The editor’s note now posted with the story says: “The ABC did not intend to suggest that Mr Porter had committed the criminal offences alleged.
“The ABC did not contend that the serious accusations could be substantiated to the applicable legal standard – criminal or civil.
“However, both parties accept that some readers misinterpreted the article as an accusation of guilt against Mr Porter. That reading, which was not intended by the ABC, is regretted”.
Speaking outside the court, Porter cast his legal action not only as an exercise in protecting himself, but others more generally.
He condemned the article as “sensationalist, it was one-sided, it was unfair and[…] the sort of reporting that any Australian can be subject to unless people stand up to it.
“So I brought an action to stand up to that sort of reporting.”
“And the ABC said now, they regret the article. That rarely ever happens in those matters.”
“Had they not been challenged, had the ABC not been forced to acknowledge regret at the outcome of the article, had they been not forced to acknowledge publicly that the accusations could not be proved to any civil or criminal standard, then publishing accusations in a deliberately sensationalist way that leads ordinary readers to presume guilt, would have become the new and terrible standard in Australia.”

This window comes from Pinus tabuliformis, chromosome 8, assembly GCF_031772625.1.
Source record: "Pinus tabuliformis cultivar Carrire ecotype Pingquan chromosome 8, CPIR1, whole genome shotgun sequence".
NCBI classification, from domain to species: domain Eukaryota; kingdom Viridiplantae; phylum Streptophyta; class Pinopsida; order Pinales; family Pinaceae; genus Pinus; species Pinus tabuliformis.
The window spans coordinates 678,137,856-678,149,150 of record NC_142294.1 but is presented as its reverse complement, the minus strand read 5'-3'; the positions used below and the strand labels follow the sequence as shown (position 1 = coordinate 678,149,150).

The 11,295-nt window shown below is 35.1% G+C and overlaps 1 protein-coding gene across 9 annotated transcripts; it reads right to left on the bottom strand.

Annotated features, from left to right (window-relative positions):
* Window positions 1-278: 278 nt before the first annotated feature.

Porter said he hadn’t thought the ABC would settle.
“I never thought that they would concede that the accusations that were put in the article could never be proven […]
“I did not think, frankly, there was any chance of them making those types of statements to settle this matter,” he said.
“The whole point about bringing in an action like this and getting the ABC to say they regret the reporting is that ordinary readers will think again about the nature of the article.”
Porter’s comments fired up the ABC which issued a further statement, denying ever saying it regretted the article and insisting it “has never and still does not accept that the article suggested guilt on the part of Mr Porter”. Nor was the article “senationalist”, it said, among much else.
Porter said if the matter had gone to trial he would have said what he said now – that the alleged rape “simply didn’t happen”.
He also said he was not seeking a return to his old portfolio (now in Michaelia Cash’s hands). Not that he would have got it.
More unexpected, he declared he will definitely stand at the election. There has been much speculation he might not recontest.
It remains to be seen whether the end of the legal action will still the voices of Kate’s friends. But they have achieved part of their objectives.
One of them, Jo Dyer, told the federal court last week Kate had said to her that “given how difficult it would be for her to pursue this case, a measure of success for her endeavours would be if Christian Porter did not become prime minister”.
To the extent that was Kate’s aim, she succeeded. Porter will never return to the list of future contenders for Liberal leadership.
Michelle Grattan, Professorial Fellow, University of Canberra
This article is republished from The Conversation under a Creative Commons license. Read the original article.